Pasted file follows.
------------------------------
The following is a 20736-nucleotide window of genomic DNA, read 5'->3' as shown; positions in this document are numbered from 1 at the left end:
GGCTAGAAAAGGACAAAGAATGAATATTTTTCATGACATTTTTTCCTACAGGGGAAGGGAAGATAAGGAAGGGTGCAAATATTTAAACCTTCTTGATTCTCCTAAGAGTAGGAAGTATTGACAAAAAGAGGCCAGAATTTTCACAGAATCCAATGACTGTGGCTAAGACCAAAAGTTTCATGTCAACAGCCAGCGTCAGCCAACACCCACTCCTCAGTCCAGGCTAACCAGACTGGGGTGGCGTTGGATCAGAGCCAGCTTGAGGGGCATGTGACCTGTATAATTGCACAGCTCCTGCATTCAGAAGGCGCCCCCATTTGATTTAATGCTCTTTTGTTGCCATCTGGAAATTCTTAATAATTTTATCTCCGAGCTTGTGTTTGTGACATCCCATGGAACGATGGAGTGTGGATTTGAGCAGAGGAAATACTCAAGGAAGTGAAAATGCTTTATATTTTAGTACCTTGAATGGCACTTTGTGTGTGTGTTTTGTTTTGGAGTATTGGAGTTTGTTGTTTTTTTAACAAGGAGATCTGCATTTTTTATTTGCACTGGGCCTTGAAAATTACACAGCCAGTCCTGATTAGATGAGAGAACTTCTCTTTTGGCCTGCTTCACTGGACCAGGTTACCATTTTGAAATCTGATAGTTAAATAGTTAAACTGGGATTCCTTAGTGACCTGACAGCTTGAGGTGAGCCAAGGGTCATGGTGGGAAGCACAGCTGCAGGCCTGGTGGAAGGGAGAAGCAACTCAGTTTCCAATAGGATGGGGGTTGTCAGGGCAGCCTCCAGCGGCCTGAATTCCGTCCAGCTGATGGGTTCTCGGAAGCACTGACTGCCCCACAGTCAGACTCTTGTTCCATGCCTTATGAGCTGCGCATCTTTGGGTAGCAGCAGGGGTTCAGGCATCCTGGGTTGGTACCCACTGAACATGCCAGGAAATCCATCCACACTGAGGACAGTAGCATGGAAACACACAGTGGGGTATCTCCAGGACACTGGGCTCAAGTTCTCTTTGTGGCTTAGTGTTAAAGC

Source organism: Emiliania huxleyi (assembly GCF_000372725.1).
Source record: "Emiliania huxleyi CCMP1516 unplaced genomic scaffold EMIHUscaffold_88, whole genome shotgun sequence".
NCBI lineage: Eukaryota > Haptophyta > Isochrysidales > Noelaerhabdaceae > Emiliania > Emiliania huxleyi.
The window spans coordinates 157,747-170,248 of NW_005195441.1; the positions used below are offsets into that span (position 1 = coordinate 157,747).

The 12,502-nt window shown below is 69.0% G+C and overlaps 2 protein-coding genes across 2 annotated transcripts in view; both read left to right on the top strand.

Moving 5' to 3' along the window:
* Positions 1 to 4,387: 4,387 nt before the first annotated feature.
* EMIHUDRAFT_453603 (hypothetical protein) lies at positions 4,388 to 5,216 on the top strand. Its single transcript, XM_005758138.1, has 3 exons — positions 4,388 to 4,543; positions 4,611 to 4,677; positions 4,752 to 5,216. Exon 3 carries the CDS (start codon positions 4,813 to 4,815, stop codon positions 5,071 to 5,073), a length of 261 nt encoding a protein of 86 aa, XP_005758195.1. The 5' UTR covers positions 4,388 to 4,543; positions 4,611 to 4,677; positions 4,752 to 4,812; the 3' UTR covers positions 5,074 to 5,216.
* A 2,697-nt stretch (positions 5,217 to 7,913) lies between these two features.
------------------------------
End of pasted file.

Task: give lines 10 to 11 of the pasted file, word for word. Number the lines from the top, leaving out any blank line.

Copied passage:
* EMIHUDRAFT_453603 (hypothetical protein) lies at positions 4,388 to 5,216 on the top strand. Its single transcript, XM_005758138.1, has 3 exons — positions 4,388 to 4,543; positions 4,611 to 4,677; positions 4,752 to 5,216. Exon 3 carries the CDS (start codon positions 4,813 to 4,815, stop codon positions 5,071 to 5,073), a length of 261 nt encoding a protein of 86 aa, XP_005758195.1. The 5' UTR covers positions 4,388 to 4,543; positions 4,611 to 4,677; positions 4,752 to 4,812; the 3' UTR covers positions 5,074 to 5,216.
* A 2,697-nt stretch (positions 5,217 to 7,913) lies between these two features.